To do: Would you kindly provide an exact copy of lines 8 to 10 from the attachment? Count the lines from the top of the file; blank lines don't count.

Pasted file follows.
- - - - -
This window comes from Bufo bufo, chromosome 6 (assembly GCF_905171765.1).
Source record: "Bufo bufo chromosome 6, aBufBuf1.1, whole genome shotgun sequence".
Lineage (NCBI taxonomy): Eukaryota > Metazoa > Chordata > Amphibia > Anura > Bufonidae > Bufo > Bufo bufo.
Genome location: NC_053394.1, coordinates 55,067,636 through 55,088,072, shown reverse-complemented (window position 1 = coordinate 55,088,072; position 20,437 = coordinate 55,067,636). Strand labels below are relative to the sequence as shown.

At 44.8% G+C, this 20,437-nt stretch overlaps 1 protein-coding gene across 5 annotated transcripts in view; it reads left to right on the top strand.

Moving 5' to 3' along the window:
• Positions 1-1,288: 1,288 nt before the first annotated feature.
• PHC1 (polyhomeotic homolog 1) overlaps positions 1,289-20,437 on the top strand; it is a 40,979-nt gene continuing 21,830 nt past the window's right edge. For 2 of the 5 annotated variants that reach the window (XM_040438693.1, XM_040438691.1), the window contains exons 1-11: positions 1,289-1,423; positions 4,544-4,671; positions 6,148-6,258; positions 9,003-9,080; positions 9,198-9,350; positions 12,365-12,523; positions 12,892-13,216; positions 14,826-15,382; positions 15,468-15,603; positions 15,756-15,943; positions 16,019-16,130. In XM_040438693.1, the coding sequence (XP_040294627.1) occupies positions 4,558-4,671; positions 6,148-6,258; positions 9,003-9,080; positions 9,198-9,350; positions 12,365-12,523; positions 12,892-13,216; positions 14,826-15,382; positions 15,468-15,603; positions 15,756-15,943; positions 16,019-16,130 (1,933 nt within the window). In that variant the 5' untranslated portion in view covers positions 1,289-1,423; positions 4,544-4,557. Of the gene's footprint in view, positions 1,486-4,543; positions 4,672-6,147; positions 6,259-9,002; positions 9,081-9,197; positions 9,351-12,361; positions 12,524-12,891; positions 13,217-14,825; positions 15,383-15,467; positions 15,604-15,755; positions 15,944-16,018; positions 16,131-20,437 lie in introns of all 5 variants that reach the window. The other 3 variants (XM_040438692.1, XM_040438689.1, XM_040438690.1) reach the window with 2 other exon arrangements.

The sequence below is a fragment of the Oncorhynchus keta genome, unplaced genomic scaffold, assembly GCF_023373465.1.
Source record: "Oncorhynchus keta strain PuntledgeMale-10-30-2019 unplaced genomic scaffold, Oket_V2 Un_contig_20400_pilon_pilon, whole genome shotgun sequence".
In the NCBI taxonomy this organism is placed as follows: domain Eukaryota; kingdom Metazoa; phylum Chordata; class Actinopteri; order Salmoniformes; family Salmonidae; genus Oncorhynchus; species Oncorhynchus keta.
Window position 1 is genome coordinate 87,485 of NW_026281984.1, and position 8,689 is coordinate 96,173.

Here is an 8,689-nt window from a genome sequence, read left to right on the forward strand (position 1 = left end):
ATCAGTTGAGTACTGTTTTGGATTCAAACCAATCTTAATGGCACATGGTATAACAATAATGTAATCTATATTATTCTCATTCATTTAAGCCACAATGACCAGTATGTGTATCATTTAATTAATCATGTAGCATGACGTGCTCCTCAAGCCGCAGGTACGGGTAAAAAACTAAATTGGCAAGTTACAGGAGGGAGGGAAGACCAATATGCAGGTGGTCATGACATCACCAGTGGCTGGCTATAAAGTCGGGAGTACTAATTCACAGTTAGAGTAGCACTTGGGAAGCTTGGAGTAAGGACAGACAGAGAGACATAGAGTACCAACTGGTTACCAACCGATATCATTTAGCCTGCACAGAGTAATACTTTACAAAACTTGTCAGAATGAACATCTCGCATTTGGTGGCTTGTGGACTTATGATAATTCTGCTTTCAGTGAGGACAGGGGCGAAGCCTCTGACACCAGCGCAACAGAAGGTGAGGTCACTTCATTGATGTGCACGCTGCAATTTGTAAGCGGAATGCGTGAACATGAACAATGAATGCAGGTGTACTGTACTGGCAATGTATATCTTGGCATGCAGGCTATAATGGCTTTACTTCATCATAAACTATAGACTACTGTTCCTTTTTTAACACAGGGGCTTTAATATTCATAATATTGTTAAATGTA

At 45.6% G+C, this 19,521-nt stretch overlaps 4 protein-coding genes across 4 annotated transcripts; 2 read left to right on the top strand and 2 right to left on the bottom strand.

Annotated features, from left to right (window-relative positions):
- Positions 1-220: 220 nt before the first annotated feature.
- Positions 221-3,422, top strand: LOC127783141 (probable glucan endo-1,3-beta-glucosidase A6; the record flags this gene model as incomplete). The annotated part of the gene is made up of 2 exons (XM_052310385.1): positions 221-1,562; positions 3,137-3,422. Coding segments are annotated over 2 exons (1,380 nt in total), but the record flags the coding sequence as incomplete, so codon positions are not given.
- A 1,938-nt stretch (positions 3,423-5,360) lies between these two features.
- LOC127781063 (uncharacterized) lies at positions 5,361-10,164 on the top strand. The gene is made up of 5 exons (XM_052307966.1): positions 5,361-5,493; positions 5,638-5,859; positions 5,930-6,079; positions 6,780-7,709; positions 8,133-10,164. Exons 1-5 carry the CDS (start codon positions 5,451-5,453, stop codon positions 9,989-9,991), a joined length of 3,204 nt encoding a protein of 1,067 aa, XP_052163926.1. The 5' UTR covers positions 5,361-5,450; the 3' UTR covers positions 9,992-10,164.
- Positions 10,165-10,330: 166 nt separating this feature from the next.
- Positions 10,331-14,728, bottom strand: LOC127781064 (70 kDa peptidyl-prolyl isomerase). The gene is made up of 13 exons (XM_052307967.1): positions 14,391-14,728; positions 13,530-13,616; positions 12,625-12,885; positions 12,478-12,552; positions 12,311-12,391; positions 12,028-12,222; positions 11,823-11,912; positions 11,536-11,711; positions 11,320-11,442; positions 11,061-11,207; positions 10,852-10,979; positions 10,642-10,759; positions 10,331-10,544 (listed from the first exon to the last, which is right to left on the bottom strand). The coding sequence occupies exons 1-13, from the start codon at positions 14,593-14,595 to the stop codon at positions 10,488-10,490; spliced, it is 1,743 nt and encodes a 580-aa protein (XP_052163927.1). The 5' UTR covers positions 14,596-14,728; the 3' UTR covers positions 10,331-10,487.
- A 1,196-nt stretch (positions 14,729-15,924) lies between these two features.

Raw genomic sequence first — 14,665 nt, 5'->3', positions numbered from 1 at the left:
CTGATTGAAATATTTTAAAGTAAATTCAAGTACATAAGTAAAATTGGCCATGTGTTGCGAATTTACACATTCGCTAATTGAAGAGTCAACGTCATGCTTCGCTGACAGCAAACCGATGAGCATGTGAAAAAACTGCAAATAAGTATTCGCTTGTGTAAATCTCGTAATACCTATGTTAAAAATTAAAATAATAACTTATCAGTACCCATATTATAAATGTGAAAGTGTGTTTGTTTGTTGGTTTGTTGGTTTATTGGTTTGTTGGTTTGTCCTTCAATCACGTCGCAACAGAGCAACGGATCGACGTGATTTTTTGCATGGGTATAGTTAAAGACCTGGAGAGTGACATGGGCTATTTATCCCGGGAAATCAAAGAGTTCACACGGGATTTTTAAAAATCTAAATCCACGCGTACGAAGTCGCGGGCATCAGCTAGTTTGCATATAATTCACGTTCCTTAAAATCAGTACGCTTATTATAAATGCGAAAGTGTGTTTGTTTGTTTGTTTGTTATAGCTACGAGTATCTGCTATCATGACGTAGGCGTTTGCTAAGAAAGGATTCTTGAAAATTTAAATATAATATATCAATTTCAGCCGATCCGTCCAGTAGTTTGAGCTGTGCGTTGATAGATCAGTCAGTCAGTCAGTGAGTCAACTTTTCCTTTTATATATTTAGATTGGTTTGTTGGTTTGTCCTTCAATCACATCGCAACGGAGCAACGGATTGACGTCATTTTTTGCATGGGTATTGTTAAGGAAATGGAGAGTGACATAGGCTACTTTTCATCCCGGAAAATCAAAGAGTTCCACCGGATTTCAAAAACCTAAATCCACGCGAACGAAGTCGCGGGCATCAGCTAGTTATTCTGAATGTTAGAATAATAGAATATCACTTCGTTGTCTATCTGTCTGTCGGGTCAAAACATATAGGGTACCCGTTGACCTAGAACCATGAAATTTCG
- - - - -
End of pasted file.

• PHC1 (polyhomeotic homolog 1) overlaps positions 1,289-20,437 on the top strand; it is a 40,979-nt gene continuing 21,830 nt past the window's right edge. For 2 of the 5 annotated variants that reach the window (XM_040438693.1, XM_040438691.1), the window contains exons 1-11: positions 1,289-1,423; positions 4,544-4,671; positions 6,148-6,258; positions 9,003-9,080; positions 9,198-9,350; positions 12,365-12,523; positions 12,892-13,216; positions 14,826-15,382; positions 15,468-15,603; positions 15,756-15,943; positions 16,019-16,130. In XM_040438693.1, the coding sequence (XP_040294627.1) occupies positions 4,558-4,671; positions 6,148-6,258; positions 9,003-9,080; positions 9,198-9,350; positions 12,365-12,523; positions 12,892-13,216; positions 14,826-15,382; positions 15,468-15,603; positions 15,756-15,943; positions 16,019-16,130 (1,933 nt within the window). In that variant the 5' untranslated portion in view covers positions 1,289-1,423; positions 4,544-4,557. Of the gene's footprint in view, positions 1,486-4,543; positions 4,672-6,147; positions 6,259-9,002; positions 9,081-9,197; positions 9,351-12,361; positions 12,524-12,891; positions 13,217-14,825; positions 15,383-15,467; positions 15,604-15,755; positions 15,944-16,018; positions 16,131-20,437 lie in introns of all 5 variants that reach the window. The other 3 variants (XM_040438692.1, XM_040438689.1, XM_040438690.1) reach the window with 2 other exon arrangements.

The sequence below is a fragment of the Oncorhynchus keta genome, unplaced genomic scaffold, assembly GCF_023373465.1.
Source record: "Oncorhynchus keta strain PuntledgeMale-10-30-2019 unplaced genomic scaffold, Oket_V2 Un_contig_20400_pilon_pilon, whole genome shotgun sequence".